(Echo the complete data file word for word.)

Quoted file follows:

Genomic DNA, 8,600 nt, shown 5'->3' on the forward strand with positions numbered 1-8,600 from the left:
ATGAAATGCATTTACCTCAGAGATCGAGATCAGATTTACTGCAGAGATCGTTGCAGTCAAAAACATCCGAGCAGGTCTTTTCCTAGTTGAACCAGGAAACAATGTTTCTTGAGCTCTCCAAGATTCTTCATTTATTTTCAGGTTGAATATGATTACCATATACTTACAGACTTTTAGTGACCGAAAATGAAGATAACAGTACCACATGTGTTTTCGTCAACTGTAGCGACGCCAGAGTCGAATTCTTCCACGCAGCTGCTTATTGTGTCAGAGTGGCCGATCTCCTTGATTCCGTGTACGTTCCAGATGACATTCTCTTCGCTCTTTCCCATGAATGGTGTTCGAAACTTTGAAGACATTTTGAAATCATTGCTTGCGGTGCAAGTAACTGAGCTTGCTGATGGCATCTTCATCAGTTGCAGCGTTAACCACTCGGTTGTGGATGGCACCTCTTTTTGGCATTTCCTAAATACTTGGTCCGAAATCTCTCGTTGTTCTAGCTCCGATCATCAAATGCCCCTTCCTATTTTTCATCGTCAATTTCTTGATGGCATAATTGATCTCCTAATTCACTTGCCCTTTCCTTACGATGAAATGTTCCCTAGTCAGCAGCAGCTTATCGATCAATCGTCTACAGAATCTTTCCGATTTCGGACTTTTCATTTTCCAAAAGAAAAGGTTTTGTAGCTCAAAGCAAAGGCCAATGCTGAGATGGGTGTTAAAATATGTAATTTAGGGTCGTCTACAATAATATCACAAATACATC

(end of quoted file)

Genomic DNA, 8,600 nt, shown 5'->3' on the forward strand with positions numbered 1-8,600 from the left:
ATGAAATGCATTTACCTCAGAGATCGAGATCAGATTTACTGCAGAGATCGTTGCAGTCAAAAACATCCGAGCAGGTCTTTTCCTAGTTGAACCAGGAAACAATGTTTCTTGAGCTCTCCAAGATTCTTCATTTATTTTCAGGTTGAATATGATTACCATATACTTACAGACTTTTAGTGACCGAAAATGAAGATAACAGTACCACATGTGTTTTCGTCAACTGTAGCGACGCCAGAGTCGAATTCTTCCACGCAGCTGCTTATTGTGTCAGAGTGGCCGATCTCCTTGATTCCGTGTACGTTCCAGATGACATTCTCTTCGCTCTTTCCCATGAATGGTGTTCGAAACTTTGAAGACATTTTGAAATCATTGCTTGCGGTGCAAGTAACTGAGCTTGCTGATGGCATCTTCATCAGTTGCAGCGTTAACCACTCGGTTGTGGATGGCACCTCTTTTTGGCATTTCCTAAATACTTGGTCCGAAATCTCTCGTTGTTCTAGCTCCGATCATCAAATGCCCCTTCCTATTTTTCATCGTCAATTTCTTGATGGCATAATTGATCTCCTAATTCACTTGCCCTTTCCTTACGATGAAATGTTCCCTAGTCAGCAGCAGCTTATCGATCAATCGTCTACAGAATCTTTCCGATTTCGGACTTTTCATTTTCCAAAAGAAAAGGTTTTGTAGCTCAAAGCAAAGGCCAATGCTGAGATGGGTGTTAAAATATGTAATTTAGGGTCGTCTACAATAATATCACAAATACATC